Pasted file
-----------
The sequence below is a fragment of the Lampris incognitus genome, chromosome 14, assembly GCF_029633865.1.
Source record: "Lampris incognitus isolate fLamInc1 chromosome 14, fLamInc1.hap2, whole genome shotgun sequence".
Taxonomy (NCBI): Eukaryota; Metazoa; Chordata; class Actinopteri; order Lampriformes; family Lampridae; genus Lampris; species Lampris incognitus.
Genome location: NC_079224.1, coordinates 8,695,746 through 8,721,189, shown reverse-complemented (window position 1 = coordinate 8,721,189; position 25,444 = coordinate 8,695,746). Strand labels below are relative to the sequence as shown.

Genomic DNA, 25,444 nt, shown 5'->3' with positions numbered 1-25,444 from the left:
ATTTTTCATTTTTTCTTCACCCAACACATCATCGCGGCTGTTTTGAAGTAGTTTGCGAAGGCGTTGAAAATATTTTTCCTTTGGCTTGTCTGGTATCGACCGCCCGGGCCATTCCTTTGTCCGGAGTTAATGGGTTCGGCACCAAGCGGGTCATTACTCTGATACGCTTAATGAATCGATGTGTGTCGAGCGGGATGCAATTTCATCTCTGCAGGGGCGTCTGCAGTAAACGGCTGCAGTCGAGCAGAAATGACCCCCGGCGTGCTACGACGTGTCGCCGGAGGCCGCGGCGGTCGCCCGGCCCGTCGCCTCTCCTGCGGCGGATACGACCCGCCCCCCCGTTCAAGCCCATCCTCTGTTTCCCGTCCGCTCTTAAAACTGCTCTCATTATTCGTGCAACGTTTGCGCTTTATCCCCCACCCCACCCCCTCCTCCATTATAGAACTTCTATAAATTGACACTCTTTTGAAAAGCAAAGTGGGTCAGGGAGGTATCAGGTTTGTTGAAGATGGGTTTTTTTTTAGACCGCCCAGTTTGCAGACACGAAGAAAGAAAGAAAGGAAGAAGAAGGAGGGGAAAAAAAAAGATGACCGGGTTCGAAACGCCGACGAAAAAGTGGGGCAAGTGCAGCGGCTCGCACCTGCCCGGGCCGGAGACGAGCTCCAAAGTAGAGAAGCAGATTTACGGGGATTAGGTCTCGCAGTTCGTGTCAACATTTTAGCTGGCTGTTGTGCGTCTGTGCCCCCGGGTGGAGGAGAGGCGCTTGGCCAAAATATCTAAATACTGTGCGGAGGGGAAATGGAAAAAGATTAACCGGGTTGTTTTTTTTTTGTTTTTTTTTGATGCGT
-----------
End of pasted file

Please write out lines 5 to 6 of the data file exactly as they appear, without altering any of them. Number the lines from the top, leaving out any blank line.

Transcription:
Genomic DNA, 25,444 nt, shown 5'->3' with positions numbered 1-25,444 from the left:
ATTTTTCATTTTTTCTTCACCCAACACATCATCGCGGCTGTTTTGAAGTAGTTTGCGAAGGCGTTGAAAATATTTTTCCTTTGGCTTGTCTGGTATCGACCGCCCGGGCCATTCCTTTGTCCGGAGTTAATGGGTTCGGCACCAAGCGGGTCATTACTCTGATACGCTTAATGAATCGATGTGTGTCGAGCGGGATGCAATTTCATCTCTGCAGGGGCGTCTGCAGTAAACGGCTGCAGTCGAGCAGAAATGACCCCCGGCGTGCTACGACGTGTCGCCGGAGGCCGCGGCGGTCGCCCGGCCCGTCGCCTCTCCTGCGGCGGATACGACCCGCCCCCCCGTTCAAGCCCATCCTCTGTTTCCCGTCCGCTCTTAAAACTGCTCTCATTATTCGTGCAACGTTTGCGCTTTATCCCCCACCCCACCCCCTCCTCCATTATAGAACTTCTATAAATTGACACTCTTTTGAAAAGCAAAGTGGGTCAGGGAGGTATCAGGTTTGTTGAAGATGGGTTTTTTTTTAGACCGCCCAGTTTGCAGACACGAAGAAAGAAAGAAAGGAAGAAGAAGGAGGGGAAAAAAAAAGATGACCGGGTTCGAAACGCCGACGAAAAAGTGGGGCAAGTGCAGCGGCTCGCACCTGCCCGGGCCGGAGACGAGCTCCAAAGTAGAGAAGCAGATTTACGGGGATTAGGTCTCGCAGTTCGTGTCAACATTTTAGCTGGCTGTTGTGCGTCTGTGCCCCCGGGTGGAGGAGAGGCGCTTGGCCAAAATATCTAAATACTGTGCGGAGGGGAAATGGAAAAAGATTAACCGGGTTGTTTTTTTTTTGTTTTTTTTTGATGCGT